macrumors 68020
Jul 28, 2012
If this launches and actually finds a market (by way of fair pricing), then I suppose we can all guess all the other manufacturers next move.


macrumors P6
Feb 8, 2003
The Peninsula
wait for it...

now THIS will be an "appleTV" worth buying. I haven't seen a 4K tv in person, but I bet it's amazing.

It won't be amazing if all you get is heavily compressed 1080p streams pixel-doubled to 4K.

Even 1080p BD movies pixel-doubled won't be amazing.

When 4K content is available on BD, then it will be amazing.


macrumors member
May 31, 2012
At the distance I normally sit from my TV (about 10 ft.), 1280x720 is retina quality. 1920x1080 is retina from 6 ft. Just sayin.


macrumors 6502a
Jun 20, 2007
Oh hey, the tv rumor is back. Does anyone else think that the rumor sites could just be gaming us in order to make killing in funds?


macrumors member
May 31, 2012
I always encode HD movies for Apple TV at 720p because they look better than 1080p at the same bit rate. So 4K won't make any difference until data rates get sky high, or some sort of 4K "Blu-Ray Extreme" comes out.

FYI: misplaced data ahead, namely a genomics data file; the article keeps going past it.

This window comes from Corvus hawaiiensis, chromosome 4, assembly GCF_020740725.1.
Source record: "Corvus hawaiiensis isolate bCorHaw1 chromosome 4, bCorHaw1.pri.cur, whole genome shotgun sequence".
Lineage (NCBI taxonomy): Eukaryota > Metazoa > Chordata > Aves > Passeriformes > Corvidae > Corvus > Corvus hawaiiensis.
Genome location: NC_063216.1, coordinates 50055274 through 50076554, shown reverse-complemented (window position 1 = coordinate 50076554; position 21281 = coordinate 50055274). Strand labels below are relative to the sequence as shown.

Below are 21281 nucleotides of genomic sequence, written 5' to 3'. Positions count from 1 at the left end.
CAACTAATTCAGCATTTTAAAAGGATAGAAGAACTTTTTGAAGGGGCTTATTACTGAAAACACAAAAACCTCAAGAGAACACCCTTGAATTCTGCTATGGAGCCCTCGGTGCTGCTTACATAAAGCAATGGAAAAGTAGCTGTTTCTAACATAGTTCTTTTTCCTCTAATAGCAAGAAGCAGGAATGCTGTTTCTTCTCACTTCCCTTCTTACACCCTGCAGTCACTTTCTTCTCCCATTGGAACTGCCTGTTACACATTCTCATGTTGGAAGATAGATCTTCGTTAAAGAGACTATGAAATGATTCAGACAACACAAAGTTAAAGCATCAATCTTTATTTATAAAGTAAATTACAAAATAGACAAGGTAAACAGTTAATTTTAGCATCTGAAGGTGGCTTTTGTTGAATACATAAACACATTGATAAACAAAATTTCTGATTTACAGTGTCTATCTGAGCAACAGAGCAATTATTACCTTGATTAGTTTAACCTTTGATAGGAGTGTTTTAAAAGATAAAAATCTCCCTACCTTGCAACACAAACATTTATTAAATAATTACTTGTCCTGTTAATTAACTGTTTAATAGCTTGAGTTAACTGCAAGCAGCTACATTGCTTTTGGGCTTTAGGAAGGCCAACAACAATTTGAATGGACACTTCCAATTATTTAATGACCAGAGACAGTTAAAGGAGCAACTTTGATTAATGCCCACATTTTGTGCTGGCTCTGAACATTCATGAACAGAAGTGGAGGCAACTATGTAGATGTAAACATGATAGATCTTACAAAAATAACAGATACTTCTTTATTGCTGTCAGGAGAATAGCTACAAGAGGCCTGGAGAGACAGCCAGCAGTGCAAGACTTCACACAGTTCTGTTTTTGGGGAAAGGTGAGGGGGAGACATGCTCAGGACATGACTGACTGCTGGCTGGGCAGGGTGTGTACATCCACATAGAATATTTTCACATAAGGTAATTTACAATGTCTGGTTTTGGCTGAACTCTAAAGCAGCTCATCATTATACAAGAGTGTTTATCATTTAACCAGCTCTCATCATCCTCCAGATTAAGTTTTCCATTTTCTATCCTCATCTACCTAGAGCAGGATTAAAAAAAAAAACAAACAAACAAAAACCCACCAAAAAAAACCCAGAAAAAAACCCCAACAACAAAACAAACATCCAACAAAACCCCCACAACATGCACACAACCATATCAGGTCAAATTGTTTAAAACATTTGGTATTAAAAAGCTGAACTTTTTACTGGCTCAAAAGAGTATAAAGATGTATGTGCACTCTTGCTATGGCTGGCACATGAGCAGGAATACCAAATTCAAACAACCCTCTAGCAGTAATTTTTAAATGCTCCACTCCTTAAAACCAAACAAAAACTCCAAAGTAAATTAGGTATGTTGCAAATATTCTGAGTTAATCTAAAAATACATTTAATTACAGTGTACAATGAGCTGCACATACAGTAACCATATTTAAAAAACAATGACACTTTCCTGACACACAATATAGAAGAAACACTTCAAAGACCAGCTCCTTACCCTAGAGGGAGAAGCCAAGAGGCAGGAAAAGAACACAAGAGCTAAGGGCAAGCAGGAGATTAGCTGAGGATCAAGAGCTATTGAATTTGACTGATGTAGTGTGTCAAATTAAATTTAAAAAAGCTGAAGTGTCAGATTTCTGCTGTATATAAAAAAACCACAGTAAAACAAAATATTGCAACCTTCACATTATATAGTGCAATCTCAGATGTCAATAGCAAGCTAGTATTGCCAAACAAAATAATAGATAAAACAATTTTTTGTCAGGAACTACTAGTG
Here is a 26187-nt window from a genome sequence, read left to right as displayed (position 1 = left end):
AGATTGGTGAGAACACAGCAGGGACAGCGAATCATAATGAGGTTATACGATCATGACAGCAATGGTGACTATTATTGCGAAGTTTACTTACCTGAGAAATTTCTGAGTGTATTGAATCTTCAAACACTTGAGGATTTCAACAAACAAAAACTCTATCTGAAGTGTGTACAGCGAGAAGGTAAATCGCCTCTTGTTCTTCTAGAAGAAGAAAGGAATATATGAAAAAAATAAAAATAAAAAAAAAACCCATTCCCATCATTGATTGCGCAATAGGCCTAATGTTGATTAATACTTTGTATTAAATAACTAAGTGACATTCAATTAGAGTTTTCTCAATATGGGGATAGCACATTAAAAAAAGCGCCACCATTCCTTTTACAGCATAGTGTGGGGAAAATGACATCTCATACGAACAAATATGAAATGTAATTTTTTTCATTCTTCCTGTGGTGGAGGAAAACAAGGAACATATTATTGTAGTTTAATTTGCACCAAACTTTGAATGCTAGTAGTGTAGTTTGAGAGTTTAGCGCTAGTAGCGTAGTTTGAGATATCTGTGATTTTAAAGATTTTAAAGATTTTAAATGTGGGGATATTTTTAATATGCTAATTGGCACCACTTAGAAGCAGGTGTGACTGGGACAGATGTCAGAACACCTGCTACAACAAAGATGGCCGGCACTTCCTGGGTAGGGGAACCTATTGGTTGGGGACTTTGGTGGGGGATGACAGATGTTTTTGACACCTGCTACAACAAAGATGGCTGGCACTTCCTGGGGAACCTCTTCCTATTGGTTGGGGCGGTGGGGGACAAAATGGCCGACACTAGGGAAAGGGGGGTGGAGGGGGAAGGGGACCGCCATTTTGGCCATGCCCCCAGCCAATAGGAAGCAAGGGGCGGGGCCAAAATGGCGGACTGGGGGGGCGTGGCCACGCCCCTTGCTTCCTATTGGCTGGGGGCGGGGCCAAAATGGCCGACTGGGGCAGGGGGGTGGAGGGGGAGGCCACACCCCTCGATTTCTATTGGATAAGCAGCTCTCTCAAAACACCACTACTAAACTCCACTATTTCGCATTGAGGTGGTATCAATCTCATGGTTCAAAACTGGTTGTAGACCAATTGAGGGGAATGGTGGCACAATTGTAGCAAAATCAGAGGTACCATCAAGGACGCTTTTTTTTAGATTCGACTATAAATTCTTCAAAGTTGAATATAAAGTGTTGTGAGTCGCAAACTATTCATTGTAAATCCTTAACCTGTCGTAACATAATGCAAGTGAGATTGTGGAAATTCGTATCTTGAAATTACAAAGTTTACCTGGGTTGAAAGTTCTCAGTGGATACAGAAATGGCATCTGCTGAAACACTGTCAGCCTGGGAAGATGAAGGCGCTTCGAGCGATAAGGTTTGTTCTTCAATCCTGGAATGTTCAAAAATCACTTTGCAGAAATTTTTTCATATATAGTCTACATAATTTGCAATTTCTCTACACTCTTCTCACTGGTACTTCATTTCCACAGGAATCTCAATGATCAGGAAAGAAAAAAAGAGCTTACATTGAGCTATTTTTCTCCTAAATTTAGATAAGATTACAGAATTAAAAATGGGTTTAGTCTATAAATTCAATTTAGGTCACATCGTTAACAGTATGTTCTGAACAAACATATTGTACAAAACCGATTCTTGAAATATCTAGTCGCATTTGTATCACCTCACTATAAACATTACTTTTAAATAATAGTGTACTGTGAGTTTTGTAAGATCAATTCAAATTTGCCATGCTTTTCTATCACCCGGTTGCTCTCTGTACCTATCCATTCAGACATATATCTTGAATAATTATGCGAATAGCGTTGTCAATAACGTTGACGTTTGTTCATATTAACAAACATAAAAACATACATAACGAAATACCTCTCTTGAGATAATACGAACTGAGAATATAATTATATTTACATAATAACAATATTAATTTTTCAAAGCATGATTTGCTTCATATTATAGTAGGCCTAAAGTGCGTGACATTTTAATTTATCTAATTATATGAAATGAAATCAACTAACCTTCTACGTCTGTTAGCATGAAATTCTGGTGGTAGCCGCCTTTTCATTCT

macrumors G4
And where's the library of 4K content going to come from? Hasn't content and content deals been a big obstacle of really maxing :apple:TV success to date? But now Apple is going to bring a big library of 4K content to feed this new TV?

As others have asked, where's the distribution channel? How's the content going to get from iCloud to us users? It seems just yesterday when there were passionate arguments being made that 1080p content in the iTunes store would crash the whole internet. Now we're talking much larger files than 1080p. Even if h.265 comes along to help, they'll still be very big files.

This feels like more "just keep guessing" rumors and eventually it may prove to be right.
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macrumors P6
Oct 23, 2010
Count me in if this is true and the AppleTV is at least reasonably priced.